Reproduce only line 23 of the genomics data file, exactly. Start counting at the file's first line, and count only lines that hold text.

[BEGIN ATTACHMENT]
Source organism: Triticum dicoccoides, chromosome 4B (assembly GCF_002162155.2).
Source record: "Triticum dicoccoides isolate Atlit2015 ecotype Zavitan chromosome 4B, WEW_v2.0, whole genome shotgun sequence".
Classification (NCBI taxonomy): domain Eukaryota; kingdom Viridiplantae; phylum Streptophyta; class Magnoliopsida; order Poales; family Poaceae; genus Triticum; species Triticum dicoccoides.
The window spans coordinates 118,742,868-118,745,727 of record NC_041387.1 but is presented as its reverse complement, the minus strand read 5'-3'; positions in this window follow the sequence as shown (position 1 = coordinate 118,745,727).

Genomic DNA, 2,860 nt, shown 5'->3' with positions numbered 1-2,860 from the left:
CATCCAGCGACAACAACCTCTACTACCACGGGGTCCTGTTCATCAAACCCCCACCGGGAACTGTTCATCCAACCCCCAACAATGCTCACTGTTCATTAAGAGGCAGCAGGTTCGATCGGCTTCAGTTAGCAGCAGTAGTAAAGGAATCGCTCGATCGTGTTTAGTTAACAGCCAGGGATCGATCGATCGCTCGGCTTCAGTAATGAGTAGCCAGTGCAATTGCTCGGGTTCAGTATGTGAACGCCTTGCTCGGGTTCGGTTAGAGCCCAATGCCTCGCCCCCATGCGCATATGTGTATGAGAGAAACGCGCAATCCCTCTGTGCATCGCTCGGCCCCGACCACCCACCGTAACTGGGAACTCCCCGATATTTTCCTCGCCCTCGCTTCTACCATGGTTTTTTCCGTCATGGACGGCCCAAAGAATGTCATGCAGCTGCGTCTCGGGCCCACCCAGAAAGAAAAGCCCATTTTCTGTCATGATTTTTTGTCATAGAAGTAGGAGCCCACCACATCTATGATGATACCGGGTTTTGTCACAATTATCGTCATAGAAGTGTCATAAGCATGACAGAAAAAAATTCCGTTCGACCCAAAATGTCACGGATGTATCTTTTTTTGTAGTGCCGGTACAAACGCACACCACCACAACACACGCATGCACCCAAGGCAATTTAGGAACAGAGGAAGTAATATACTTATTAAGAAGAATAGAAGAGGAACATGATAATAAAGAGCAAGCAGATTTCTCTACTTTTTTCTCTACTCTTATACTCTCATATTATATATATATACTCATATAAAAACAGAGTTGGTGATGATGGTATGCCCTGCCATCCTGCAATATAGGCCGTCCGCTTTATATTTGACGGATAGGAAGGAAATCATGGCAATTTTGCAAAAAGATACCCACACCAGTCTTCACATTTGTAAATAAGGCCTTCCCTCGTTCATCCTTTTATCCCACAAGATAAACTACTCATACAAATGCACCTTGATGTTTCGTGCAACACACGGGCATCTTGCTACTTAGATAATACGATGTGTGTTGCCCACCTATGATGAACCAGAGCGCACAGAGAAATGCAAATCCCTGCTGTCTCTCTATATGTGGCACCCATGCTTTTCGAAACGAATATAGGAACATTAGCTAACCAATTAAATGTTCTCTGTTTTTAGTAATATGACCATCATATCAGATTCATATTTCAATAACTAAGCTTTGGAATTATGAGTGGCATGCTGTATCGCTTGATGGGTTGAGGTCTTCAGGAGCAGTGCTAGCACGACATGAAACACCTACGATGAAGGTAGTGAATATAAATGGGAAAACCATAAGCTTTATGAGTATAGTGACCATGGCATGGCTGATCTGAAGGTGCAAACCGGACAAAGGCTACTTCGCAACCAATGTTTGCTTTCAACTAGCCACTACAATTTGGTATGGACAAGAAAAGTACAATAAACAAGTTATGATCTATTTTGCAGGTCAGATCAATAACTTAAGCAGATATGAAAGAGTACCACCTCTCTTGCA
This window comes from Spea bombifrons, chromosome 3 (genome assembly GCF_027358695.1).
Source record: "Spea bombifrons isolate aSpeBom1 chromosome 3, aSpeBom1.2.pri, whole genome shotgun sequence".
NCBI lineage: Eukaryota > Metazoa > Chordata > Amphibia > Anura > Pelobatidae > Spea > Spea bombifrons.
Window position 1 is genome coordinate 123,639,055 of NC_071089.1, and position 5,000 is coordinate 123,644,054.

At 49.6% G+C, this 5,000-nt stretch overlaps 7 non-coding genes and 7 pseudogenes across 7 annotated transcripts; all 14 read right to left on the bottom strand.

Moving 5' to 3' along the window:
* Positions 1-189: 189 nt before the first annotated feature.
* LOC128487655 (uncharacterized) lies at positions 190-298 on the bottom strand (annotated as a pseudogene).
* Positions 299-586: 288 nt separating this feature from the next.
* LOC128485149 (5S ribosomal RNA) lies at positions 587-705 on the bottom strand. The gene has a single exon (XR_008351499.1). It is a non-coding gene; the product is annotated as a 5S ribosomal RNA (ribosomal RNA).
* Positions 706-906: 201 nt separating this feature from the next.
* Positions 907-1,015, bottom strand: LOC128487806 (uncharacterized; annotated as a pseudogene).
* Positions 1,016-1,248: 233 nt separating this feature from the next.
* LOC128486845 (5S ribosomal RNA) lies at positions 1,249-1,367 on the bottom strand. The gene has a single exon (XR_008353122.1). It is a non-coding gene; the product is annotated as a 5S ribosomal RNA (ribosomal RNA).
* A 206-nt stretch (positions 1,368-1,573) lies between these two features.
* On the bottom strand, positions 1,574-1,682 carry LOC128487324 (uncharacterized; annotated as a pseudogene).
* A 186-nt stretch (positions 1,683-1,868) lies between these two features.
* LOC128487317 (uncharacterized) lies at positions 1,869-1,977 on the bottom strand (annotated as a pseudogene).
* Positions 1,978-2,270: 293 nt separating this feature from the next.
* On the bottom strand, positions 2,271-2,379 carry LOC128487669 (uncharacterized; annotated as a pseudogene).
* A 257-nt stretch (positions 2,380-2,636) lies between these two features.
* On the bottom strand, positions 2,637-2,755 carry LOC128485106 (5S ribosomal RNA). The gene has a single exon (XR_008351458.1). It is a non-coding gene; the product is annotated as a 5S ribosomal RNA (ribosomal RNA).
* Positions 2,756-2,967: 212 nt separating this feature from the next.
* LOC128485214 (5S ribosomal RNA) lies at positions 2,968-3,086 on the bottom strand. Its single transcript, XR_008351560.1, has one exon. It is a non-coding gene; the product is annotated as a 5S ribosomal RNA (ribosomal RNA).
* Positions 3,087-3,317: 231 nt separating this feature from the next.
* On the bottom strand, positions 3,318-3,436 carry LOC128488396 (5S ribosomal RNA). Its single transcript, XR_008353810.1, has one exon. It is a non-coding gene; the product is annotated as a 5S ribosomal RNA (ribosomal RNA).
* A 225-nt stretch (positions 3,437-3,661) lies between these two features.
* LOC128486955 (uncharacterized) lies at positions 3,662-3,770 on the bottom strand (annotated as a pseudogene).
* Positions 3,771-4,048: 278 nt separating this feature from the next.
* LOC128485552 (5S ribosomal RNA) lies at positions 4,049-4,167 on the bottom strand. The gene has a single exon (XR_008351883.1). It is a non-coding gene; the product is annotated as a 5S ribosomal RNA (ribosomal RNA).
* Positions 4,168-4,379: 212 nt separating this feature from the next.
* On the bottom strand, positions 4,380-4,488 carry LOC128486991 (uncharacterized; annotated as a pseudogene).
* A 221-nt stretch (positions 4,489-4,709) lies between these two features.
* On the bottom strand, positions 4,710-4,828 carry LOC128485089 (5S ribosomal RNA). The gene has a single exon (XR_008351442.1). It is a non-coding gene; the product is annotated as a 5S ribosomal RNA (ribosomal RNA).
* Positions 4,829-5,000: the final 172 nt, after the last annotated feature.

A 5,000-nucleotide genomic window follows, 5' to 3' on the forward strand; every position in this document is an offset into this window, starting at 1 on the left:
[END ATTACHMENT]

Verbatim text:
* A 186-nt stretch (positions 1,683-1,868) lies between these two features.